2013 Draft Preview: Guard/Center

Posted Apr 12, 2013

Alabama’s Warmak stands head and shoulders above the rest.

Interior offensive linemen don’t typically garner many headlines before the NFL Draft, especially in a year when there are some high profile tackles in the class. But the best offensive lineman on the nation’s best team, Alabama, just happened to be a guard in Chance Warmak, and the way he dominated in the BCS National Championship Game, at the Senior Bowl, NFL Scouting Combine and at his Pro Day only improved his draft stock

North Carolina’s Jonathan Cooper also has first-round potential and leads the next level behind Warmak that includes Warmack’s teammate and center, Barrett Jones. Wisconsin center Travis Frederick had enough confidence to come out as a junior and Justin Pugh out of Syracuse helped protect quarterback Ryan Nassib as a tackle being viewed as an NFL guard.  

(In Alphabetical Order)

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Nobody will question Jonathan Cooper’s strength after he hoisted 225 pounds in the bench press 35 times at the Combine. His quick feet also are an asset and he is athletic, running a 5.07 in the 40-yard dash in Indianapolis, so his mobility will only help him in a league that is incorporating more zone blocking and pulling. Cooper can be used effectively in the read option as the quarterback’s protector with the pocket moving and really came on strong as a senior by earning first-team All-American honors. Any concerns over his durability were laid to rest when it was revealed that he had offseason surgery on his left shoulder prior to last year, yet put together his best season. Cooper could become the highest-drafted Tar Heels lineman since San Francisco selected Harris Barton back in 1987 with the 22nd overall pick.

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Travis Frederick is projected to be the first center off the board by some, which would keep with the recent trend of Wisconsin offensive linemen making noise in the draft. His thick beard rivals that of New York Jets center Nick Mangold but Frederick is primed to carve out his own identity. Frederick started all 13 games last year at center for the Badgers and earned first-team All-Big Ten honors, but he is versatile enough to shift to guard if called upon and is an excellent downfield blocker. Though his numbers at the Combine were nothing to write home about (21 reps in the bench press and 5.58 in the 40), it’s what Frederick put on film that has scouts excited, with his balance and strength against blitzers and bull rushers being the only real concern for teams.

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Next to Katharine Webb, Barrett Jones probably got more camera time during the BCS National Championship Game after his brief tussle with quarterback A.J. McCarron than anyone else. He already had cemented his place among the nation’s top linemen by winning the 2012 Rimington Award given to the nation’s best center, and that was after winning the 2011 Outland Trophy as a left tackle. Toughness is not an issue as he played the last half of the season with a Lisfranc fracture in his left foot, which prevented him from being able to do anything at the Combine and only the bench press at his Pro Day. Jones was still wearing a protective boot on his foot that day but managed 27 reps of 225 pounds, so his game film and performance in individual interviews will be key to potential suitors.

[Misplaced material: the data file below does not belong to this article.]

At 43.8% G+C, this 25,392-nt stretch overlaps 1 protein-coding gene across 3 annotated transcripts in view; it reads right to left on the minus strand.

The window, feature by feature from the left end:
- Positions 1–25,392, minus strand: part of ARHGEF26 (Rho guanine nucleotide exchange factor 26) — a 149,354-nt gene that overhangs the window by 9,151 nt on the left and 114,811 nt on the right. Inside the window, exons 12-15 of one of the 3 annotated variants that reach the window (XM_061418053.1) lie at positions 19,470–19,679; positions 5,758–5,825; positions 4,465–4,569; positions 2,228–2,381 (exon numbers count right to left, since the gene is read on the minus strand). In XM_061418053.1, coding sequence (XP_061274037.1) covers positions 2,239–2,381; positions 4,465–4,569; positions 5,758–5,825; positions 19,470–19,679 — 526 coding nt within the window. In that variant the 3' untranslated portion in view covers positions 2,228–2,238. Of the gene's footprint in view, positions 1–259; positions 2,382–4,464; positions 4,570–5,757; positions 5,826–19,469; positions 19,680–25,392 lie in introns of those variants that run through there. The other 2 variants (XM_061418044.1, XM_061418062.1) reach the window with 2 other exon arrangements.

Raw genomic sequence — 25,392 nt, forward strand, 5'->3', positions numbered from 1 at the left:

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Even though he earned his keep as an offensive tackle for the Orange and was tasked with protecting Ryan Nassib, Justin Pugh is seen more as a guard at the NFL level. His questionable reach thanks to his 32-inch arms stands out to scouts as being a potential problem if he tried to stay outside at the tackle position, which is why he seems better suited for a move inside. Pugh was pushed around a bit during practices at the Senior Bowl from his tackle position and that’s where the first murmurs about a position switch were heard and his mobility and starting experience could be seen as an asset to teams running a zone-blocking scheme. He has been compared to USC’s Sam Baker because of his size but Baker made the transition at tackle, whereas Pugh is better suited at guard.

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Chance Warmak opened holes for two first-round running backs in Trent Richardson and Heisman Trophy winner Mark Ingram before doing the same for the best running back in this year’s class, Eddie Lacy. His unique combination of power and speed makes him one of the most intriguing guard prospects to come out in a while, as he is equally effective pulling on sweeps and drive blocking on inside runs. Warmak’s strong lower base allows him to fend off bull rushers in the passing game and Saban gave him the strongest endorsement. “I think people that have his kind of balance and body control and the kind of athleticism that he has at his size are rare commodities,” Saban said. “Everybody knows that those guys play 12, 14, 15 years. I think Chance has a chance to have that kind of career.”


G Alvin Bailey
6-3, 312

C Khaled Holmes
6-3, 302

C Brian Schwenke
6-3, 314

G Larry Warford
6-3, 332

G Brian Winters
Kent State
6-4, 320

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